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First African-American Cardiologist

February 1, 2012 by staff 

First African-American Cardiologist, Daniel Hale Williams (January 18, 1858 – August 4, 1931) was an American surgeon. He was the first African-American cardiologist,and performed one of the first successful open-heart surgeries in the United States. He also founded Provident Hospital, the first non-segregated hospital in the United States.
Williams was among the first to have performed cardiac surgery. Earlier surgeries on the pericardium were performed by Francisco Romero in 1801, Dominique Jean Larrey prior to 1850, and by Henry Dalton in 1891. Also in 1891, he started the Provident Hospital and training school for nurses in Chicago, Illinois. This was established mostly for African-American citizens. In 1893 he repaired the torn pericardium of a knife wound patient, James Cornish, the second on record. He performed this surgery at Provident Hospital, Chicago, on 10 July 1893 About fifty-five days later, James Cornish had successfully recovered from the surgery.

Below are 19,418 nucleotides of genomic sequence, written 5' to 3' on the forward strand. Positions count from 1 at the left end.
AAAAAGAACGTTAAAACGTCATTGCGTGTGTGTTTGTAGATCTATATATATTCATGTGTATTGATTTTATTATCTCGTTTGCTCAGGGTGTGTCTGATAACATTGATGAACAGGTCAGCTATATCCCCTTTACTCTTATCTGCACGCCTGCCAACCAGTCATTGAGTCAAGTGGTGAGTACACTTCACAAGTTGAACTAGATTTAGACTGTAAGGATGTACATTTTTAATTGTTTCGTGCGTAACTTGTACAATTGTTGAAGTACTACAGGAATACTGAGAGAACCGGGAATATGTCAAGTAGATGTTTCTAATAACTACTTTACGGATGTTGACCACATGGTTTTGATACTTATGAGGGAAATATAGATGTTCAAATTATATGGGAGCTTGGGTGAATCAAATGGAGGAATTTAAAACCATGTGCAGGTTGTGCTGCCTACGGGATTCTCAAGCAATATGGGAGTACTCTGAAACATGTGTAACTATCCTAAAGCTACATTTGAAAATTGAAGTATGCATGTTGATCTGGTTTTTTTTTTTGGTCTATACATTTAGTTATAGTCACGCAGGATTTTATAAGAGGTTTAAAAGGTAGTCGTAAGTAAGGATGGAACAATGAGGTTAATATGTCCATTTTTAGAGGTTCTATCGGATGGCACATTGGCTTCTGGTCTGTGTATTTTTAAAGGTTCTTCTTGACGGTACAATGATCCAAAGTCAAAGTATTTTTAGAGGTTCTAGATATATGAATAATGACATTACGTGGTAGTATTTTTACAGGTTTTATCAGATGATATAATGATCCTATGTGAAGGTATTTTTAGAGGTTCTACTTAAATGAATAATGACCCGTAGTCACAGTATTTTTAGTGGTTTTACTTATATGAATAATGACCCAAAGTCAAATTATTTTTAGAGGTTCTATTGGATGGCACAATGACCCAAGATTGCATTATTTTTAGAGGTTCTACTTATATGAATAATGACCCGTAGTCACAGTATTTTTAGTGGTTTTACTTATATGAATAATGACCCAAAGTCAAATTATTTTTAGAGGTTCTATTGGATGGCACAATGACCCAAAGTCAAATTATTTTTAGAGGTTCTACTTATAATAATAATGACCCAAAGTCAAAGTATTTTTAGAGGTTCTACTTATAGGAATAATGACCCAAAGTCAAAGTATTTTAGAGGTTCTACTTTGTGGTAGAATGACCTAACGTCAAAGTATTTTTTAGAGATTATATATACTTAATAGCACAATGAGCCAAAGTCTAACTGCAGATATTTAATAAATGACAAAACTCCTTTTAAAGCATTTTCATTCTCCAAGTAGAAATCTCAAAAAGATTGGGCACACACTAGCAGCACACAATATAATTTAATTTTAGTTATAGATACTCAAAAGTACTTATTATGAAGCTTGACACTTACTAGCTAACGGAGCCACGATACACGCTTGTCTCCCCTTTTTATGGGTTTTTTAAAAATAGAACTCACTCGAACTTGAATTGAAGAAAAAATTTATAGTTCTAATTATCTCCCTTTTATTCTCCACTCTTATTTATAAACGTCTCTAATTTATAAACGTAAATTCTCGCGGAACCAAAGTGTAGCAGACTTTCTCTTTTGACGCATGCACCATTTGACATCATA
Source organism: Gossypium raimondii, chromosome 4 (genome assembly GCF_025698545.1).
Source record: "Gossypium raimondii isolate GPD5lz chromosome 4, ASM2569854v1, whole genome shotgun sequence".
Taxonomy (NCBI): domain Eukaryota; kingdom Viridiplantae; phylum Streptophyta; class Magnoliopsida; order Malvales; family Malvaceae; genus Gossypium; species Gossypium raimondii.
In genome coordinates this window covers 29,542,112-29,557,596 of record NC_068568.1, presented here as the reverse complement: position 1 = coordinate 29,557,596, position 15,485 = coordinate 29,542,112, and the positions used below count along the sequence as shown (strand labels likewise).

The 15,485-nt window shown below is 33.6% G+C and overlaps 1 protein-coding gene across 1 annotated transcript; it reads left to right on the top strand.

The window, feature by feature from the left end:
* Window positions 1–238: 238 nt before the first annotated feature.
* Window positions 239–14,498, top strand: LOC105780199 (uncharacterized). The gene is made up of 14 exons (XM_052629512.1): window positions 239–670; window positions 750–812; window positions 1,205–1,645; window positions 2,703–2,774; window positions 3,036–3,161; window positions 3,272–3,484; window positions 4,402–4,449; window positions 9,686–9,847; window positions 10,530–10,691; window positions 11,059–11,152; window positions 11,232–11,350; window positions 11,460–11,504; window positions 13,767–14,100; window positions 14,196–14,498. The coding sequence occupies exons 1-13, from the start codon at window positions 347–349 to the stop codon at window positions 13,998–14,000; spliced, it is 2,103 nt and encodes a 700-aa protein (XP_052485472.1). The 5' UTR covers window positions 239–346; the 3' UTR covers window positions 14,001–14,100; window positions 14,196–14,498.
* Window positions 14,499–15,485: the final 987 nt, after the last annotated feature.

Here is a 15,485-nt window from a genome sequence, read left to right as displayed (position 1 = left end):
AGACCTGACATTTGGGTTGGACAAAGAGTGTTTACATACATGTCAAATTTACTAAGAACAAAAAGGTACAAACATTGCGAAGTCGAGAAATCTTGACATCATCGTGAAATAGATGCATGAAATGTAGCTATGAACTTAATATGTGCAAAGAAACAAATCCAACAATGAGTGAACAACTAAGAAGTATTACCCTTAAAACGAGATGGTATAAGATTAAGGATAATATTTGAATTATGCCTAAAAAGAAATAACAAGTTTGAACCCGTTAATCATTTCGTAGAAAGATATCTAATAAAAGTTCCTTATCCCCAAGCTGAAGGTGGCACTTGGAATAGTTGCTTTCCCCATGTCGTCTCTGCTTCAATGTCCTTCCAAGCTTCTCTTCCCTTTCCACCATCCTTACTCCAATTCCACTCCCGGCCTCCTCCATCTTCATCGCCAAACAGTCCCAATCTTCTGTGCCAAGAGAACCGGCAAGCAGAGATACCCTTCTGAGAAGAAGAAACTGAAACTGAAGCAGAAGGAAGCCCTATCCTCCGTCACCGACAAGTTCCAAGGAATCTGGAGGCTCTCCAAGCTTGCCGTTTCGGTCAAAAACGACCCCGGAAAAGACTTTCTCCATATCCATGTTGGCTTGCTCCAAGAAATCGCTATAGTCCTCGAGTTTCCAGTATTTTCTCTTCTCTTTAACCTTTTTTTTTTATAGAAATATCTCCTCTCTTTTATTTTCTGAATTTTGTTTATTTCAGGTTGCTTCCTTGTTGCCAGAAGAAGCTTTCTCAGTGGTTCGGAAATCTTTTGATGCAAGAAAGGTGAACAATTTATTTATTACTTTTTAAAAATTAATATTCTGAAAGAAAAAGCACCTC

In 1893, during the administration of President Grover Cleveland, Williams was appointed surgeon-in-chief of Freedman’s Hospital in Washington, D.C.. In addition to organizing the hospital, Williams also established a training school for African-American nurses at the facility.

Williams was a teacher of Clinical Surgery at Meharry Medical College in Nashville, Tennessee and was an attending surgeon at Cook County Hospital in Chicago. He worked to create more hospitals and accessibility for African Americans. In 1895 he co-founded the National Medical Association for African American doctors, and in 1913 he became a charter member and the only African American doctor in the American College of Surgeons.

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